— Secretary of State Hillary Clinton said Iran’s leaders could end the economic sanctions “in short order” if they would cooperate with international calls to scale back its nuclear program.
— The leader of the Iranian opposition group Mujahedin-e Khalq (MEK) — which Clinton recently took off the State Department’s list of terror organizations — is seeking international recognition as the legitimate political opposition to the current government in Tehran. U.S. officials believe the MEK has little popular support inside Iran, where it is widely viewed as an extremist cult.
— U.S. officials expressed concern about the top court in Bahrain’s decision to uphold jail terms for nine health-care workers convicted for their roles in last year’s pro-democracy uprising, calling it a setback for reconciliation efforts in the gulf Arab state.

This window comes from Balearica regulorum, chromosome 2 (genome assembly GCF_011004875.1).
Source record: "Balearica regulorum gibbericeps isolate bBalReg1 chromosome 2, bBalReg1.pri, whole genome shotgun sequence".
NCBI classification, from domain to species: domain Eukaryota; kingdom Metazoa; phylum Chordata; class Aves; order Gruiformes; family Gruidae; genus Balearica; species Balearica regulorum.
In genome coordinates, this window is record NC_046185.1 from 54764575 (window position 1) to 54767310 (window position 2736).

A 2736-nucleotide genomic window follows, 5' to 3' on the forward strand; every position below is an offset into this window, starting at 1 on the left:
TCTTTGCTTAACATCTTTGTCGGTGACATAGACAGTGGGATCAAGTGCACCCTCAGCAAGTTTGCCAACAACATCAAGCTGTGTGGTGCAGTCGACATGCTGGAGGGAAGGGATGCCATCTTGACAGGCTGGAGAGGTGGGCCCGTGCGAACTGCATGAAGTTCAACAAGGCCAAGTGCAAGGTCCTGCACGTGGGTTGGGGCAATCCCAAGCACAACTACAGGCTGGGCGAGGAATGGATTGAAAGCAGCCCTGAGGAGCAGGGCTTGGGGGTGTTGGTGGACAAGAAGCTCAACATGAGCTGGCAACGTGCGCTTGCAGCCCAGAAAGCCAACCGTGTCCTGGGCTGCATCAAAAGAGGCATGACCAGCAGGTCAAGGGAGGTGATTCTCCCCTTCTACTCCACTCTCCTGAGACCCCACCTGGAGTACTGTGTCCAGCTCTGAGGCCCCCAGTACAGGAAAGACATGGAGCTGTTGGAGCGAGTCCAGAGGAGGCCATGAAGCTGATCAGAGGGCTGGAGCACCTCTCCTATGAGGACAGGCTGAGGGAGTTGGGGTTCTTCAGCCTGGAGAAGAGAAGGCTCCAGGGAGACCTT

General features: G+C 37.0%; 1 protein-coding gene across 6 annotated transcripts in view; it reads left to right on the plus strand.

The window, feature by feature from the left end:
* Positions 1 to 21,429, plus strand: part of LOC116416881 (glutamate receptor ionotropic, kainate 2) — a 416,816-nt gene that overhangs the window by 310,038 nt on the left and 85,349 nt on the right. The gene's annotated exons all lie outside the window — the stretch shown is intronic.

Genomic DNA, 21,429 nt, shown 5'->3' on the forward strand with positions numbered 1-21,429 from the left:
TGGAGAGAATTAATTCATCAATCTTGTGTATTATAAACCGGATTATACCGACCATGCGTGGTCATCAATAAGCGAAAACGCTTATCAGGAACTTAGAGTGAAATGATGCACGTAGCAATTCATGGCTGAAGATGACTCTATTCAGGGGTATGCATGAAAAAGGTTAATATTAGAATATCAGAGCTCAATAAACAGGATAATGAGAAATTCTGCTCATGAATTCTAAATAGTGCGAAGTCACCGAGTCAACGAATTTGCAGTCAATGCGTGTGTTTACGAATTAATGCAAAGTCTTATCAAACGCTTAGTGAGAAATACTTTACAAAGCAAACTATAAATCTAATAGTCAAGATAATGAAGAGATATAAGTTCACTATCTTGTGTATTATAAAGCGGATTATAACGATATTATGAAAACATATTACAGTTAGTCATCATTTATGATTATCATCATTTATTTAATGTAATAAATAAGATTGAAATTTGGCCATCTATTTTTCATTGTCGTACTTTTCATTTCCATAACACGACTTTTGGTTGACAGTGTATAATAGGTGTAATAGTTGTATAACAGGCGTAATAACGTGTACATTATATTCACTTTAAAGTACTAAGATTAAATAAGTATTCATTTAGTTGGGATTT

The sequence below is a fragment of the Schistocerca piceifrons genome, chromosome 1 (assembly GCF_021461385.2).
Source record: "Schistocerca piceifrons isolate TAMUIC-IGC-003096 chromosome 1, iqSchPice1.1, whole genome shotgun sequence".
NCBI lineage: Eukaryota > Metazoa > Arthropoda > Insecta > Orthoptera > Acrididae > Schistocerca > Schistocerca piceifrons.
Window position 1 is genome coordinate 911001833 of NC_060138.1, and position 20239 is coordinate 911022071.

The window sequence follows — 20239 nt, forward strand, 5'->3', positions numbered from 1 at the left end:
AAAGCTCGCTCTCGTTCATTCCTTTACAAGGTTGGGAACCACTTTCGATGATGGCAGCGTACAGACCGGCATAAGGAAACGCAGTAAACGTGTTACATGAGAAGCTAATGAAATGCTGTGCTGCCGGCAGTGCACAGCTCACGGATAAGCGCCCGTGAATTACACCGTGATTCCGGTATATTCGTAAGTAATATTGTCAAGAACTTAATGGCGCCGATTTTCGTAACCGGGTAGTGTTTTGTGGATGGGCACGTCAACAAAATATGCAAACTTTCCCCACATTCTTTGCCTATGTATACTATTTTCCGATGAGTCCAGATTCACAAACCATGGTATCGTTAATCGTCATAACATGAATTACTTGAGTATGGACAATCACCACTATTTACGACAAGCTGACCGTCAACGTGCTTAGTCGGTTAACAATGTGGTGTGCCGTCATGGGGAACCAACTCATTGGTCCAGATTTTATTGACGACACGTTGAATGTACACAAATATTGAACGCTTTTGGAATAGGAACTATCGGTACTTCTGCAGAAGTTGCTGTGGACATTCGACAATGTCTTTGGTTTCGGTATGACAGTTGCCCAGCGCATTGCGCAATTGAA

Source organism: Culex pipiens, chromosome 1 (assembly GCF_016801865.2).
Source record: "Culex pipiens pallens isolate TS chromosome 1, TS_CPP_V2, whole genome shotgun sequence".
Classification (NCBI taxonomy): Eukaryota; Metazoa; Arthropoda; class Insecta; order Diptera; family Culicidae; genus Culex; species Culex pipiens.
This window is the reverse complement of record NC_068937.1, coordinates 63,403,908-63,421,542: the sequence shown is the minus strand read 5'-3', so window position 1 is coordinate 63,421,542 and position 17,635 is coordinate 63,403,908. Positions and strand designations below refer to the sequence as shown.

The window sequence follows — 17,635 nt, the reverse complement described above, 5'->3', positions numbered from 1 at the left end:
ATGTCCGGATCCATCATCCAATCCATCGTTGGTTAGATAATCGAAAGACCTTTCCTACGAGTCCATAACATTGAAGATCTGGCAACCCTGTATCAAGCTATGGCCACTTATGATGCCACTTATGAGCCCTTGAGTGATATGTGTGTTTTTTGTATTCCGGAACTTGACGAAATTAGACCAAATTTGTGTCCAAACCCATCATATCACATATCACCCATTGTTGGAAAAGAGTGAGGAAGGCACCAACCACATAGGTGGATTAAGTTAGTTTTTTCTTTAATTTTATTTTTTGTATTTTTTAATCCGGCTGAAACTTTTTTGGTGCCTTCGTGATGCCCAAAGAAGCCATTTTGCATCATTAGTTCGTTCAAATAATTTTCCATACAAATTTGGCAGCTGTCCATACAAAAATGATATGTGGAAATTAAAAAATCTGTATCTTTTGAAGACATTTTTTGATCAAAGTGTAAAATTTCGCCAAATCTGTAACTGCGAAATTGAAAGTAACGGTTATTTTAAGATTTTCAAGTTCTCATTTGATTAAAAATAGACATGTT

— According to a new book, President Obama said he would have tried Osama bin Laden in a federal court had U.S. Navy SEALs captured the al Qaeda leader during the raid on his compound last year.
— The Washington Post reports: More than three weeks after attacks in this city killed the U.S. ambassador to Libya and three other Americans, sensitive documents remained only loosely secured in the wreckage of the U.S. mission on Wednesday, offering visitors easy access to delicate information about American operations in Libya.
— The U.N. Security Council will soon be asked to approve a Western-backed security force to combat the spreading terrorism threat in Mali.